# Sort a linked list in place

Given the head of a linked list, return *the list after sorting it in ***ascending order**.

```
//Merge sort is best way to do inplace sorting of linked list
public class Solution {
public ListNode sortList(ListNode head) {
if (head == null || head.next == null)
return head;
// step 1. cut the list to two halves
ListNode prev = null, slow = head, fast = head;
while (fast != null && fast.next != null) {
prev = slow;
slow = slow.next;
fast = fast.next.next;
}
prev.next = null;
// step 2. sort each half
ListNode l1 = sortList(head);
ListNode l2 = sortList(slow);
// step 3. merge l1 and l2
return merge(l1, l2);
}
ListNode merge(ListNode l1, ListNode l2) {
ListNode l = new ListNode(0), p = l;
while (l1 != null && l2 != null) {
if (l1.val < l2.val) {
p.next = l1;
l1 = l1.next;
} else {
p.next = l2;
l2 = l2.next;
}
p = p.next;
}
if (l1 != null)
p.next = l1;
if (l2 != null)
p.next = l2;
return l.next;
}
}
```

## Related Problems

Given an array of **distinct** integers candidates and a target integer target, return *a list of all ***unique combinations*** of *candidates* where the chosen numbers sum to *target*.* You may return the combinations in **any order**.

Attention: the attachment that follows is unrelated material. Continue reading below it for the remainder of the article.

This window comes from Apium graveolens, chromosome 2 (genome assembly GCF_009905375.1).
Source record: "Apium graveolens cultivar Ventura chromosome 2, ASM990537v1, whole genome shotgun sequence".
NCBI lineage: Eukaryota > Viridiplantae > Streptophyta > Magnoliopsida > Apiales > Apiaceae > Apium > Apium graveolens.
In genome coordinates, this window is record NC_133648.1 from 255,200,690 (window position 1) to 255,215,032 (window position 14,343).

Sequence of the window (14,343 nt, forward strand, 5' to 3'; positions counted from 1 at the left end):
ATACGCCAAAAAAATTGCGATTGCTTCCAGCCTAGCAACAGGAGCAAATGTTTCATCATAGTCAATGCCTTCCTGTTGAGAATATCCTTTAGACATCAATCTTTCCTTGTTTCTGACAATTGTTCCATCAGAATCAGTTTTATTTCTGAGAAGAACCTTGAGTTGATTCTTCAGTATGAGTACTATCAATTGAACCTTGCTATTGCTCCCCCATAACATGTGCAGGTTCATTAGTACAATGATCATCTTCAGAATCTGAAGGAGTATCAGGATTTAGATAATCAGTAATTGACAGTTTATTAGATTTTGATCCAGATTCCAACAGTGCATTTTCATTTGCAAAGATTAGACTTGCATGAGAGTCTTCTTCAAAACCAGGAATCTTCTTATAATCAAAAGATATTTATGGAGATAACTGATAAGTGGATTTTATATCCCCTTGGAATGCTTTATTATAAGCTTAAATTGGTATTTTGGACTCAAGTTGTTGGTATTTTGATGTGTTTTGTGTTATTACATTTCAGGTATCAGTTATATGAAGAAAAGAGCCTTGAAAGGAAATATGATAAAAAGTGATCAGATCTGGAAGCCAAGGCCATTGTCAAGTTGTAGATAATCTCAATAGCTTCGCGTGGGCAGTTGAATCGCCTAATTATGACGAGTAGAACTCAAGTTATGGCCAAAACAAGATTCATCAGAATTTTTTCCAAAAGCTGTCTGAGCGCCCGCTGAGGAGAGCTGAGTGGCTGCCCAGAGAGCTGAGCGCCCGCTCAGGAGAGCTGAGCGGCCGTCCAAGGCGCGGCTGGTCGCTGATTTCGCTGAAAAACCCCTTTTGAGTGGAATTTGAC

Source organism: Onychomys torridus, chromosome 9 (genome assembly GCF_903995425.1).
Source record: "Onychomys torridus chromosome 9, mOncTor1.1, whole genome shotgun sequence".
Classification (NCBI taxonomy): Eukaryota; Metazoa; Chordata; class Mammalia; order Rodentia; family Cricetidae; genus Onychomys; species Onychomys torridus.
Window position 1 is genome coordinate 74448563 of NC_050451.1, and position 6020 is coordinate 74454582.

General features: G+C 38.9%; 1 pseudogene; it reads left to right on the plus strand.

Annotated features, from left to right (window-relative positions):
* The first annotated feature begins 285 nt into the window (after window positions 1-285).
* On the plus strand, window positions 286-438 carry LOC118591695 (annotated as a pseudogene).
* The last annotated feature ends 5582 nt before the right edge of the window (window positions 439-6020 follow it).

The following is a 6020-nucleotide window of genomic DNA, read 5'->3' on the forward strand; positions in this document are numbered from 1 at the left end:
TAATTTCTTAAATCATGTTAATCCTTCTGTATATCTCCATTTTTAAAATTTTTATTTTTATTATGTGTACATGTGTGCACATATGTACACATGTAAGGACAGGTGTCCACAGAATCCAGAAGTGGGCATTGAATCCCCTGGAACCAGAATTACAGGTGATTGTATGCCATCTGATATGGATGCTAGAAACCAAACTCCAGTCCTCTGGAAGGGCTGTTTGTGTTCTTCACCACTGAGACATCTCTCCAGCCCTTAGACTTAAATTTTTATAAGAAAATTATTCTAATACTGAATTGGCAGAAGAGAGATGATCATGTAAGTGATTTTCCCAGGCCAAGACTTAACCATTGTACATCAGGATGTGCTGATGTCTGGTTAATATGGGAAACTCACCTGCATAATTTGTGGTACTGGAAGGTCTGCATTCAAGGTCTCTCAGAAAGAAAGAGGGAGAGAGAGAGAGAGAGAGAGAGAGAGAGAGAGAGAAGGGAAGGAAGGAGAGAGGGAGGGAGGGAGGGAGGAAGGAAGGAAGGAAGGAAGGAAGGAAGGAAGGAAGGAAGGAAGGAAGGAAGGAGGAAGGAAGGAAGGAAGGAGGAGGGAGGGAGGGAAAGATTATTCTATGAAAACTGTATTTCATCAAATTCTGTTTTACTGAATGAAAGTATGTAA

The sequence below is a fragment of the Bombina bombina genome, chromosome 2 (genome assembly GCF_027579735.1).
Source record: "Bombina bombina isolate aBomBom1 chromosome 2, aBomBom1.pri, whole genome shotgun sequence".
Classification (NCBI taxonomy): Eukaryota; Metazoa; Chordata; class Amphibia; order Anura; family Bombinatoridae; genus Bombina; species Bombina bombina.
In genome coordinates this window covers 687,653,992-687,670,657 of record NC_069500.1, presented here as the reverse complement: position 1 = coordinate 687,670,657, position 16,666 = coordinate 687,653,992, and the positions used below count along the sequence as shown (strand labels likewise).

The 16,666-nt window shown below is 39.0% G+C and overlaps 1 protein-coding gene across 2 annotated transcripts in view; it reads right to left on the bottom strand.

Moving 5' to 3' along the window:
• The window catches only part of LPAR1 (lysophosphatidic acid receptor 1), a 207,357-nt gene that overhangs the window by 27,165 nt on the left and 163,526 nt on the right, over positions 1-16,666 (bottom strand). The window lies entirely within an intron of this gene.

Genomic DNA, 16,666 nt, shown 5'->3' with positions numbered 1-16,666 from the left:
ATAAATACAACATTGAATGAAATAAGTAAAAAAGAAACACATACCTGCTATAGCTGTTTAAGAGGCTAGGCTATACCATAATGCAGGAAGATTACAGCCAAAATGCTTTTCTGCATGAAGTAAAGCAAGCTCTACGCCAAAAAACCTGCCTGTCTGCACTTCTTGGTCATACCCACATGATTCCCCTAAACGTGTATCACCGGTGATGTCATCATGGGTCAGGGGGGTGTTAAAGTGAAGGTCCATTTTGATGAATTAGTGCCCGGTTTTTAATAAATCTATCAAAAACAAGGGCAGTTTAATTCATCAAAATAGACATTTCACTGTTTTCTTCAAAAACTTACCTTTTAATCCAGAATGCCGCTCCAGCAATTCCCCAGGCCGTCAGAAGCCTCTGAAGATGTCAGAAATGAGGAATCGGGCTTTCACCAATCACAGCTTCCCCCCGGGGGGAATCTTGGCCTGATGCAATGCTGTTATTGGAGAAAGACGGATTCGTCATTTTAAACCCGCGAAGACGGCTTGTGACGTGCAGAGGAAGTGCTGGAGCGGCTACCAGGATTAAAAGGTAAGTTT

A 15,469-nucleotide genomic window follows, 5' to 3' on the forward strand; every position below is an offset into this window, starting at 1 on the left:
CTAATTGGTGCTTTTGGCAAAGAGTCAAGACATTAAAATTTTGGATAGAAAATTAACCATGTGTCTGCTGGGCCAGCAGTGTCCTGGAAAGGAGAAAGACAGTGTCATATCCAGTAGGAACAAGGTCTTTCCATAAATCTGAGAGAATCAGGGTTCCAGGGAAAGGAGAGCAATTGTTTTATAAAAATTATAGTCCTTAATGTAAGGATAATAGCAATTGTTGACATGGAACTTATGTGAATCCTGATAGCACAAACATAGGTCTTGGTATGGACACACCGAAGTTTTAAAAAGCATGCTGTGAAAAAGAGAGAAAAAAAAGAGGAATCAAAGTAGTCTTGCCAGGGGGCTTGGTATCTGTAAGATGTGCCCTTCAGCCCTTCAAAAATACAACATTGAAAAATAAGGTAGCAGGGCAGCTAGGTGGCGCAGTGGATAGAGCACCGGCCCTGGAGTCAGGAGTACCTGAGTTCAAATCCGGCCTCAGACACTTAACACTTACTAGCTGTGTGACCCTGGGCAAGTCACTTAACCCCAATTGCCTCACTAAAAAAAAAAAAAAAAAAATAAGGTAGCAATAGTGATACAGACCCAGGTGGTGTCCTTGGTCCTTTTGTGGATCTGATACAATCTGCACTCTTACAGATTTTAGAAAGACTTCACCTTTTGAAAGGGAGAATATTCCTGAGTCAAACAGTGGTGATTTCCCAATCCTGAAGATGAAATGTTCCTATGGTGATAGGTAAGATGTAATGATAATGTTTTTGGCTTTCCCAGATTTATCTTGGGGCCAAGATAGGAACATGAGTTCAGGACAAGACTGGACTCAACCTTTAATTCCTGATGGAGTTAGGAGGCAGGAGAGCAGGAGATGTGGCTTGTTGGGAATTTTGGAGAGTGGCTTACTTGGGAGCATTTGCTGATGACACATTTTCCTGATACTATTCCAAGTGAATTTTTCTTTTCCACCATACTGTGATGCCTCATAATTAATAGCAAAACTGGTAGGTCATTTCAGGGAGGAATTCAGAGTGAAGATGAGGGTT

The **same** number may be chosen from candidates an **unlimited number of times**. Two combinations are unique if the frequency of at least one of the chosen numbers is different.

There are a total of numCourses courses you have to take, labeled from 0 to numCourses - 1. You are given an array prerequisites where prerequisites[i] = [ai, bi] indicates that you **must** take course bi first if you want to take course ai.

For example, the pair [0, 1], indicates that to take course 0 you have to first take course 1.

Return true if you can finish all courses. Otherwise, return false.

The **n-queens** puzzle is the problem of placing n queens on an n x n chessboard such that no two queens attack each other.

Given an integer n, return *all distinct solutions to the ***n-queens puzzle**. You may return the answer in **any order**.

Each solution contains a distinct board configuration of the n-queens' placement, where 'Q' and '.' both indicate a queen and an empty space, respectively.

Given two sorted arrays nums1 and nums2 of size m and n respectively, return **the median** of the two sorted arrays.

The overall run time complexity should be O(log (m+n)).